By Phil Hall | June 29, 2008

Jan Schmidt-Garre’s 1999 documentary follows Stefan Zucker, the tenor and self-described “opera fanatic,” as he travels about Italy to interview a number of long-retired divas who graced the world’s opera stages a half-century ago. Unless you were attending European opera performances in the 1950s or you are a rabid opera history aficionado, there’s a good chance you never heard of the women who are featured here (including Fedora Barbieri, Leyla Gencer, Magda Olivero and Giuletta Simonato).

The interview subjects, mercifully, don’t act like divas for the camera – everyone is somewhat bemused to be sought out after being away from the spotlight for years. Furthermore, everyone is clearly very patient with the disheveled and scratchy-voiced Zucker, whose erratic interviewing pinballs between elementary questions on breathing techniques to inane inquiries on whether mezzos have stronger sexual stamina than sopranos.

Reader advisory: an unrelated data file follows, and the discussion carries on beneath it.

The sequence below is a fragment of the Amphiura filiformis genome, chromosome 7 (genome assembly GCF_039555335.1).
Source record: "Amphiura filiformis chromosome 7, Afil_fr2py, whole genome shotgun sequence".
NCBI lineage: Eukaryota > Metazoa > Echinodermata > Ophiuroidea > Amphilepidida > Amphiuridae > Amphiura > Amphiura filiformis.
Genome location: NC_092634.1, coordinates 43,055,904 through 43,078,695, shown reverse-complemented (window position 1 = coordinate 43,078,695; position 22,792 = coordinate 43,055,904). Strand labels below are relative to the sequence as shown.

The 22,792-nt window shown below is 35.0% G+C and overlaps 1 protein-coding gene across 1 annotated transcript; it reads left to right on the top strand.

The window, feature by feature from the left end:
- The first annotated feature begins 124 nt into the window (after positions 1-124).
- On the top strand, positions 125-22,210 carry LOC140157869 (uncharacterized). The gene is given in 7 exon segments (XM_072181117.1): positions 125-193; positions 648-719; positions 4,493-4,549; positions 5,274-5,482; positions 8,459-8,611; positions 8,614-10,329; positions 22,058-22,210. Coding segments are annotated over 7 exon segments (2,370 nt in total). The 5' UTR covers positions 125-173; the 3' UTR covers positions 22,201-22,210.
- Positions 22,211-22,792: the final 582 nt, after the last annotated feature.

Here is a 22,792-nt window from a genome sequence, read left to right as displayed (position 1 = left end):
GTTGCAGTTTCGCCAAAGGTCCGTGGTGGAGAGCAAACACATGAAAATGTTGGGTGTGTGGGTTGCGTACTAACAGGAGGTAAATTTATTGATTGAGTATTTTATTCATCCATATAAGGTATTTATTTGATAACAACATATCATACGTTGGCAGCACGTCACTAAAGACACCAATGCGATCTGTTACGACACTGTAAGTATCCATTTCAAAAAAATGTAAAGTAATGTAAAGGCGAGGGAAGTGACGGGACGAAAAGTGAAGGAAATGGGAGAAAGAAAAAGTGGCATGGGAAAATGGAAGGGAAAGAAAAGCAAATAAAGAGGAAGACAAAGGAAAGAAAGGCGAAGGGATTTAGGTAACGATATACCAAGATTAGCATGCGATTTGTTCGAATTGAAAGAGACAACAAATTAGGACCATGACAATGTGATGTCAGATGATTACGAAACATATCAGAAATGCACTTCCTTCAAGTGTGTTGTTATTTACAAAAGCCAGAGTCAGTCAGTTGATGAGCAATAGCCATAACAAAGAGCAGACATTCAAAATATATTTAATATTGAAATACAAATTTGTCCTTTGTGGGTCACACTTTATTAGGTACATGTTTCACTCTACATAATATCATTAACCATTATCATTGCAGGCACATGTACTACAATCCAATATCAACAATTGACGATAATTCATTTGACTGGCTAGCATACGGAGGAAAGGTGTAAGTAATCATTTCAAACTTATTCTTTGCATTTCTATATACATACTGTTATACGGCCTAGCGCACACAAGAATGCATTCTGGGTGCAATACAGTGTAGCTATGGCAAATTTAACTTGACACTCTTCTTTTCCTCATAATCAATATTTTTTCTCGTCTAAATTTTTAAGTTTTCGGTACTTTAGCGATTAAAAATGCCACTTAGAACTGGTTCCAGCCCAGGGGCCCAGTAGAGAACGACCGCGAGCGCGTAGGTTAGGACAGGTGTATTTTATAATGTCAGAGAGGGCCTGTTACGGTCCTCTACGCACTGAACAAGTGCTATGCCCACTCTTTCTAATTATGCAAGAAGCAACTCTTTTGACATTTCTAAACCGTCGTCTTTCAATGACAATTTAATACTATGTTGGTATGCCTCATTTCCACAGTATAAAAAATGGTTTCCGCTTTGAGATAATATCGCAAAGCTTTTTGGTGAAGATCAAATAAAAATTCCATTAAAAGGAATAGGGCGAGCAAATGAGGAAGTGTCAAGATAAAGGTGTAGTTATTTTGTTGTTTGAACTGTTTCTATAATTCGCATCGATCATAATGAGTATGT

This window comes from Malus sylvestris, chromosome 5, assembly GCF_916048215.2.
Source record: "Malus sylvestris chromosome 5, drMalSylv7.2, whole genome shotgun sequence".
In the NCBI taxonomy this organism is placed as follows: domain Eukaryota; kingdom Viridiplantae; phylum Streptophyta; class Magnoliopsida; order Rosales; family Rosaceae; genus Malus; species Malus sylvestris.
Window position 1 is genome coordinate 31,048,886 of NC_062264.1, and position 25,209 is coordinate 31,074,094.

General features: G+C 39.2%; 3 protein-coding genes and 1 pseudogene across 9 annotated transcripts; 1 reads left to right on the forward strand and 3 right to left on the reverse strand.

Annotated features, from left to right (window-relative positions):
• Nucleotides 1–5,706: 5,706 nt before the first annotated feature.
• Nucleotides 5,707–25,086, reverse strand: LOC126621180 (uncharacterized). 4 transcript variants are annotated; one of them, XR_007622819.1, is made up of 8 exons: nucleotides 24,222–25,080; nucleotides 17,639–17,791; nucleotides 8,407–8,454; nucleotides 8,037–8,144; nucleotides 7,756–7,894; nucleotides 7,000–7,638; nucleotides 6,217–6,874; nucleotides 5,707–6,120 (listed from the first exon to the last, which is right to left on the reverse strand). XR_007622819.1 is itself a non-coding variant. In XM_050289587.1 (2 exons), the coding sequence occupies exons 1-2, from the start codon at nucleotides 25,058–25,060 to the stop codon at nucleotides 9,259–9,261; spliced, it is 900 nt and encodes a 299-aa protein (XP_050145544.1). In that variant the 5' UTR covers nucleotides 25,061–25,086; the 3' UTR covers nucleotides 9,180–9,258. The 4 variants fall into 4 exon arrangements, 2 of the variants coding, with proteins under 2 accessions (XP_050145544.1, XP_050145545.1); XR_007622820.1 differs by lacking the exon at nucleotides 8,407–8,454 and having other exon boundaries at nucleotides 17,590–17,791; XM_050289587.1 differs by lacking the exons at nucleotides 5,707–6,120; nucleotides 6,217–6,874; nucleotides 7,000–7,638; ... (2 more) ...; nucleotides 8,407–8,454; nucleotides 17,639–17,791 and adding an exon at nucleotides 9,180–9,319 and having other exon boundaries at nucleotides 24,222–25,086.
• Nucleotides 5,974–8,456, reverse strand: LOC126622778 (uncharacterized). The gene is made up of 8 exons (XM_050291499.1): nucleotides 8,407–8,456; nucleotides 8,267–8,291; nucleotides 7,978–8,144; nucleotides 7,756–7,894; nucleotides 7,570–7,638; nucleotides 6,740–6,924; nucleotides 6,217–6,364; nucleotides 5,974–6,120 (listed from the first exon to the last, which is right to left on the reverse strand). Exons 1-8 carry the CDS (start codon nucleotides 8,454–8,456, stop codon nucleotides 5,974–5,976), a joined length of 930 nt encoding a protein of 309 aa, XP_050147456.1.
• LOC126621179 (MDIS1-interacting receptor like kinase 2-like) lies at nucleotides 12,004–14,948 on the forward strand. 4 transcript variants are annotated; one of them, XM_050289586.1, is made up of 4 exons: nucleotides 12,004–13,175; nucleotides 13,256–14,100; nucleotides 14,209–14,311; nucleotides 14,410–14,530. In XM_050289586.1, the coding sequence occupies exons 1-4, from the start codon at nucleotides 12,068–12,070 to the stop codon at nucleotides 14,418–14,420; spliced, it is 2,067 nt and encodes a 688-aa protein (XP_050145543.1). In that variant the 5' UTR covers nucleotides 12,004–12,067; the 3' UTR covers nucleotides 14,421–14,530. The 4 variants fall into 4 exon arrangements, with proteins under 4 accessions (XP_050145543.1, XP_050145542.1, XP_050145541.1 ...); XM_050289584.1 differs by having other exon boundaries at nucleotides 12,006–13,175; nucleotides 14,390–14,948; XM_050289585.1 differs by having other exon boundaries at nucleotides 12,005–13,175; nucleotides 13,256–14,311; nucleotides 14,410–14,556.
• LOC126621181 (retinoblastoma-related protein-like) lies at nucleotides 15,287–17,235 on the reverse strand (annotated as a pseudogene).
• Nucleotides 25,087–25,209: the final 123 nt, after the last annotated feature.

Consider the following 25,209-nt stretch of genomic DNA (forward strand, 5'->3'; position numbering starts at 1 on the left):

Schmidt-Garre serves up some very rare television clips of the divas in their distant heydays, offering stunning evidence of why these women mean so much to Zucker. While one cannot deny the greatness of the old footage, one has to question Zucker’s repeated insistence (which the film casually endorses) that today’s opera stars cannot hold a candle to these icons of years passed.

Serious opera lovers who are able to tolerate Zucker’s unusual personality may enjoy this offering, but those who know little about opera will find this film confusing and strange.

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